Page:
This month we will start with the setting up of the Constitutional Review Committee. This month we will also be passing the investment law in Iraqi Parliament. By the end of the year, we should be passing the hydrocarbon law, the oil law of Iraq, which was a key piece of legislation that will define the political economy of Iraq, and instead of oil being a resource that we will fight over, we very much hope and we are confident that we will get to that, that we will turn it into a resource that will unify Iraqis. We will be acting on the issue of DDR, disarmament and demobilization of militias, in terms of key legislation that will be presented to Parliament by October.
In the same month, we hope to present Parliament with key legislation on reforming the De-Ba'athification Commission, which has become a sore point and a point of contention among Iraqi political parties.
The reason I'm explaining this to you is that despite the images of carnage on television that focuses on the car bombs day in, day out, there is a lot of work going on in very tough circumstances. Iraqi leaders are trying to make it happen.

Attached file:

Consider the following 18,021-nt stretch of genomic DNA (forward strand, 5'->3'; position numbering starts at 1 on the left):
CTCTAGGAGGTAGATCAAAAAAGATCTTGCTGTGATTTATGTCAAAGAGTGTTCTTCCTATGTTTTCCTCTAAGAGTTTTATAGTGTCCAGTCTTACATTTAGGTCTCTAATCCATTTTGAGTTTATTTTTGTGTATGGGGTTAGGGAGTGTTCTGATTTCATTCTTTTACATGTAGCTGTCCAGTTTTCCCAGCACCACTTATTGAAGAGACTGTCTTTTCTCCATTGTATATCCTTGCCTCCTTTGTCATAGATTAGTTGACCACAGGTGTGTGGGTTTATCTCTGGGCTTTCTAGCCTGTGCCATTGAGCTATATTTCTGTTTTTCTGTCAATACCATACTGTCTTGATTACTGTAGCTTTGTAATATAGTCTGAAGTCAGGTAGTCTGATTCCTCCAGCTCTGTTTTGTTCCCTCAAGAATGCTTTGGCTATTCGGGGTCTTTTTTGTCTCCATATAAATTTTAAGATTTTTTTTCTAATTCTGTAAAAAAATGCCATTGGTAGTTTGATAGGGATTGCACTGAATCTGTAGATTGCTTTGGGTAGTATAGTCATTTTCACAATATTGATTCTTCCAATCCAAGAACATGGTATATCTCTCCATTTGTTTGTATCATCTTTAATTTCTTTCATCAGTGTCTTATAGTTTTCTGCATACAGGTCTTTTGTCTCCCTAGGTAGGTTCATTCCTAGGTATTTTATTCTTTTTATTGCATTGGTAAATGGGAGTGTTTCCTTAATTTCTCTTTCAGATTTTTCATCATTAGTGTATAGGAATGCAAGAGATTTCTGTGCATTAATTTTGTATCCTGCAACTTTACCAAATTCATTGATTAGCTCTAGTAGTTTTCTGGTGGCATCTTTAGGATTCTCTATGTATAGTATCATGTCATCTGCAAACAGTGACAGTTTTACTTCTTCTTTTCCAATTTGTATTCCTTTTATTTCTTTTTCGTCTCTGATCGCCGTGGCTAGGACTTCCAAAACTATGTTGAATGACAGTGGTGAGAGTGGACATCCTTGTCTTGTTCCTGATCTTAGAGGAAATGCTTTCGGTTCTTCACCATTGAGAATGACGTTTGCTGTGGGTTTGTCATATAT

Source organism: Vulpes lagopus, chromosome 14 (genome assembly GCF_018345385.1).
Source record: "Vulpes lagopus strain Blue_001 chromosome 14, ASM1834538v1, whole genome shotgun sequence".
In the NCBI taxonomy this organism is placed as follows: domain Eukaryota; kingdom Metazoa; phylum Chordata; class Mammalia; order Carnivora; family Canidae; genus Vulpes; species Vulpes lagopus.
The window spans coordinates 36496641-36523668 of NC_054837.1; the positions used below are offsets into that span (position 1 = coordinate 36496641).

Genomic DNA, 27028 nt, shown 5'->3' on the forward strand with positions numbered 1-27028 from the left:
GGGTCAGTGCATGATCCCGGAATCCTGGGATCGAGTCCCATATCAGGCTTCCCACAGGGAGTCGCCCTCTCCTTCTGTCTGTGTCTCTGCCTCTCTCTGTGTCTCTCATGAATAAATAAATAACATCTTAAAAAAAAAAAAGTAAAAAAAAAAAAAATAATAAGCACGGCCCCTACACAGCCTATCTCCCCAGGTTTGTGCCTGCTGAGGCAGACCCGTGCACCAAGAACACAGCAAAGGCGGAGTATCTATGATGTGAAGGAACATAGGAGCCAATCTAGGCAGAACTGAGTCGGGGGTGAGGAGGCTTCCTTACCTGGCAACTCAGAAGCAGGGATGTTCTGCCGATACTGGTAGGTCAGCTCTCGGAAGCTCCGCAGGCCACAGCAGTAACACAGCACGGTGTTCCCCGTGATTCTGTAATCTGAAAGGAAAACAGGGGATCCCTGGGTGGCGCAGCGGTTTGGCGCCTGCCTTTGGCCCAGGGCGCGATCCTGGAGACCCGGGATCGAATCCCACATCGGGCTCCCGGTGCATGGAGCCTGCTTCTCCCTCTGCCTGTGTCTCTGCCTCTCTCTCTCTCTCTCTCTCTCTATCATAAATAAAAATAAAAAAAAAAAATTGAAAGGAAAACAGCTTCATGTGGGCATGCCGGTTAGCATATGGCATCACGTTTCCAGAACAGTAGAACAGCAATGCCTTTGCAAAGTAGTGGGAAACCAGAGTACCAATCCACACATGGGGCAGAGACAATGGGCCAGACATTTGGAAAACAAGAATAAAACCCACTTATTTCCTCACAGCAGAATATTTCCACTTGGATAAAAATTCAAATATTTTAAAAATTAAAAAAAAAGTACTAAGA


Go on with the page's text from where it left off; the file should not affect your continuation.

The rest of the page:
We are trying to create a balanced political process. The first step to that happened last election with the Sunnis taking part in this election. Are we at the stage where we will have the real political equilibrium that will sustain stability in Iraq? Probably not. And we are discovering and we are searching for the answer among ourselves, whether in Parliament, in government, in media, but we are determined to make it happen.
I tell you, ladies and gentlemen, things are not easy, but there is a serious commitment by the mainstream Iraqi leadership to make it happen, and we are hopeful that the United States, our key ally in this endeavor, will stay the course with us to make sure that we would overcome, because at the end of the day, failure in Iraq will be catastrophic to the region. Success is not only possible, but it is a must to turn around the course of events in that part of the world.